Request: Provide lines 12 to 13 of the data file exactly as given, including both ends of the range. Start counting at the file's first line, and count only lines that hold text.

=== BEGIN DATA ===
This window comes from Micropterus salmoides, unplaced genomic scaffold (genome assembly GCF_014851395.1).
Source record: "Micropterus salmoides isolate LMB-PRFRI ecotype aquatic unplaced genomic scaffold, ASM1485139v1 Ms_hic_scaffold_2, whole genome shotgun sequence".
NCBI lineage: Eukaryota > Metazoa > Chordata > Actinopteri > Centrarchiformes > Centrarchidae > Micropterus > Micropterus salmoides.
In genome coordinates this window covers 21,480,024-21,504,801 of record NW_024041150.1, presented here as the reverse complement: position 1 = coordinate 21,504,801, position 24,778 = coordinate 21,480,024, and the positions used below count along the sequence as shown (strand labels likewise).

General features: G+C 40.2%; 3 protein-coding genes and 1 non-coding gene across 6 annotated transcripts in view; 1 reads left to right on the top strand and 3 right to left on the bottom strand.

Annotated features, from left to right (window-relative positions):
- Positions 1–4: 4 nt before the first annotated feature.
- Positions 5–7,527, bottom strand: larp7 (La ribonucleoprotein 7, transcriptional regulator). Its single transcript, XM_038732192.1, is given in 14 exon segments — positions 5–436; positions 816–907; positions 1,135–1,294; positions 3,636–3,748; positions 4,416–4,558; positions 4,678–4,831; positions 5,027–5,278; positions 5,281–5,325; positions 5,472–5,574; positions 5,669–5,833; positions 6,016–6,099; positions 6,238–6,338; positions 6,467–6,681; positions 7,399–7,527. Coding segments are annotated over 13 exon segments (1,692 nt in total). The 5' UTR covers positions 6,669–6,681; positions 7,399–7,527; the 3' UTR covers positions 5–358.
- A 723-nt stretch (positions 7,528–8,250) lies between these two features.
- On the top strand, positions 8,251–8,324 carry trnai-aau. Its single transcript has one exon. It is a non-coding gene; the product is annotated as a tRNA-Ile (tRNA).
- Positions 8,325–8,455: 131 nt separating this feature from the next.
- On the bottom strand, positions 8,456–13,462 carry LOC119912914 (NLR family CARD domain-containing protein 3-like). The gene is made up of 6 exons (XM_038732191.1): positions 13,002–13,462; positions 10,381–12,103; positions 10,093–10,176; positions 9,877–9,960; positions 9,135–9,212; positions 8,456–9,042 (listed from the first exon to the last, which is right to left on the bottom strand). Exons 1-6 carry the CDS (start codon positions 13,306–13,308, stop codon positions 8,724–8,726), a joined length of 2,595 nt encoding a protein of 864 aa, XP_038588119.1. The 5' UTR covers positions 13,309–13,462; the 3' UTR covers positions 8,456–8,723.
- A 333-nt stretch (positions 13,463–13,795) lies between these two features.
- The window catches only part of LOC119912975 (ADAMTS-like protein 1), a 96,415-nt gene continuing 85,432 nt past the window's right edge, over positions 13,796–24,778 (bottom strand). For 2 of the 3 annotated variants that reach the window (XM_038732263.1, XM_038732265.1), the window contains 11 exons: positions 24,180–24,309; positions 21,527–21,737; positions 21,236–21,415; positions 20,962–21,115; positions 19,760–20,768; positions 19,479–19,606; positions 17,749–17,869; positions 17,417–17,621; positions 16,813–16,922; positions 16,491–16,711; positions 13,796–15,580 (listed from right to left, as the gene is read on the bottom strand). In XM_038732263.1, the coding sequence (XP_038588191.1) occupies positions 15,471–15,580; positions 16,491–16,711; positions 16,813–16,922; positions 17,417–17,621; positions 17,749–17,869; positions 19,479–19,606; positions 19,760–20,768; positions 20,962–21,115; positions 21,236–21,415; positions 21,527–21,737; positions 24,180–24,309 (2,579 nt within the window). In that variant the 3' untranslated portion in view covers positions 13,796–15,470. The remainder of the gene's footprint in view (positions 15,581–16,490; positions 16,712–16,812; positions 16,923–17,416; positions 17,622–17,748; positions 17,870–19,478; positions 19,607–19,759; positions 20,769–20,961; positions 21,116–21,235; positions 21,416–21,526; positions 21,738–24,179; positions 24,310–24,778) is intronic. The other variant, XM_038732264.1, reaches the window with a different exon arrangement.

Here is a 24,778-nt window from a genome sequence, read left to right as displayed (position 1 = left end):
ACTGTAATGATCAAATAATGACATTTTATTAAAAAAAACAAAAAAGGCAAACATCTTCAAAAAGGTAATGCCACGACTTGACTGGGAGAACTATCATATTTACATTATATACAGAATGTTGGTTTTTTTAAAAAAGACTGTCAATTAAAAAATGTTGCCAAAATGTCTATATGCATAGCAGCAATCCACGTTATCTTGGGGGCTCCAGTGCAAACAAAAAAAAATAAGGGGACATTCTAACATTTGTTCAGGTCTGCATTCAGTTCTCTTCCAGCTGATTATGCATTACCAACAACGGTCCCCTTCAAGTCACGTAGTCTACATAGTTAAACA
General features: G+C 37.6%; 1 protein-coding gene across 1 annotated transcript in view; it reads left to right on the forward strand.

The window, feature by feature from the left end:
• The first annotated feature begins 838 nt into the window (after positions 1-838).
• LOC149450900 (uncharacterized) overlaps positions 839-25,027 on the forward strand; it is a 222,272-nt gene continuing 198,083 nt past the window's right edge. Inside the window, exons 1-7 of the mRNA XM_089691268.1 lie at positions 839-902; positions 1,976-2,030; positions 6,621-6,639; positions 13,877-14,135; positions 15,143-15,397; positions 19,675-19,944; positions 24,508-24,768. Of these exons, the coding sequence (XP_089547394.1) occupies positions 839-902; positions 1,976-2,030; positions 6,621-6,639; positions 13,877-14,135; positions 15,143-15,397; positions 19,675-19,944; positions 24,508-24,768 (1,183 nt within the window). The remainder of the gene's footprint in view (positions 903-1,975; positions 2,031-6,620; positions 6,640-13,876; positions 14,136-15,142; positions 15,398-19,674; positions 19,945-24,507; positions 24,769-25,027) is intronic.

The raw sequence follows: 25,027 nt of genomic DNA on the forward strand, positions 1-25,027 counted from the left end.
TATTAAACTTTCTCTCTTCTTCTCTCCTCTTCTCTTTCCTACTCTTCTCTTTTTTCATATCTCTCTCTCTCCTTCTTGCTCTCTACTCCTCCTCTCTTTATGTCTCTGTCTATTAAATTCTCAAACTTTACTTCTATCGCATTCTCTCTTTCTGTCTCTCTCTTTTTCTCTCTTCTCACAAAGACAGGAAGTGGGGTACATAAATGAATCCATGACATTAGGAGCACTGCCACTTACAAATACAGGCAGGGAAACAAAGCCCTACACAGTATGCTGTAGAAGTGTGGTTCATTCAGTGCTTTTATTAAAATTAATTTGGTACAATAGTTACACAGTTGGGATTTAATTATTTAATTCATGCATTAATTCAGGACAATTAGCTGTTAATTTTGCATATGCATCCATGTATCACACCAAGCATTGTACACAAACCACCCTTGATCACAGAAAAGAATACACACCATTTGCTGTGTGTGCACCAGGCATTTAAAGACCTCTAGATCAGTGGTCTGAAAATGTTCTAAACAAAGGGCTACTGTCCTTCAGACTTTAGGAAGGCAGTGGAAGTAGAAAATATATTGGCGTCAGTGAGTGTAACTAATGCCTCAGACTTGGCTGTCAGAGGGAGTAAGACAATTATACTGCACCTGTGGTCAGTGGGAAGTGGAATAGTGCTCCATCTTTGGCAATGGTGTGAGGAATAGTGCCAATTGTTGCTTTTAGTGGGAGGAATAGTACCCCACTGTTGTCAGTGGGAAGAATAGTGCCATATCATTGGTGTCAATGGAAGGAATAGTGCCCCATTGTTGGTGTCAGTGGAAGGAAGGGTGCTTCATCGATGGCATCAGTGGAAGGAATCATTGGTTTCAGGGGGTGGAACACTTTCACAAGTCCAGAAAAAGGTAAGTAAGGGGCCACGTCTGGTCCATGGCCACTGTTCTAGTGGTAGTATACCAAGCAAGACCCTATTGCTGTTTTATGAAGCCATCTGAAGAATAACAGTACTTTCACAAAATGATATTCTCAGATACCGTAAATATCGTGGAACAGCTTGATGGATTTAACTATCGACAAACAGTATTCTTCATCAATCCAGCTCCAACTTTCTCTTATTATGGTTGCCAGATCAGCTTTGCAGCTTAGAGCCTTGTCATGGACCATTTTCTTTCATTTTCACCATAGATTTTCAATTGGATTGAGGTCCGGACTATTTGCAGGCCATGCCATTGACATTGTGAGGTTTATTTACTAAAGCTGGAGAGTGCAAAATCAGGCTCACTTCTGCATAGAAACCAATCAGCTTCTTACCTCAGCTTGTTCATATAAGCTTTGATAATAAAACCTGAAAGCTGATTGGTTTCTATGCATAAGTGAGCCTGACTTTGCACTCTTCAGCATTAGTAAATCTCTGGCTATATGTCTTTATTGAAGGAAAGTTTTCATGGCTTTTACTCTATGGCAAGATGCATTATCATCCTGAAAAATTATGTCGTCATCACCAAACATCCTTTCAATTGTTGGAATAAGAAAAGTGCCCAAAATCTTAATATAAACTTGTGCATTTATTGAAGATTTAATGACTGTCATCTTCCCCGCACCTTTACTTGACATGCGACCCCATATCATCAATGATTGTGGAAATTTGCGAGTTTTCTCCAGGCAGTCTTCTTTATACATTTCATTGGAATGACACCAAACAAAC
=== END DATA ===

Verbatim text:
- On the bottom strand, positions 8,456–13,462 carry LOC119912914 (NLR family CARD domain-containing protein 3-like). The gene is made up of 6 exons (XM_038732191.1): positions 13,002–13,462; positions 10,381–12,103; positions 10,093–10,176; positions 9,877–9,960; positions 9,135–9,212; positions 8,456–9,042 (listed from the first exon to the last, which is right to left on the bottom strand). Exons 1-6 carry the CDS (start codon positions 13,306–13,308, stop codon positions 8,724–8,726), a joined length of 2,595 nt encoding a protein of 864 aa, XP_038588119.1. The 5' UTR covers positions 13,309–13,462; the 3' UTR covers positions 8,456–8,723.
- A 333-nt stretch (positions 13,463–13,795) lies between these two features.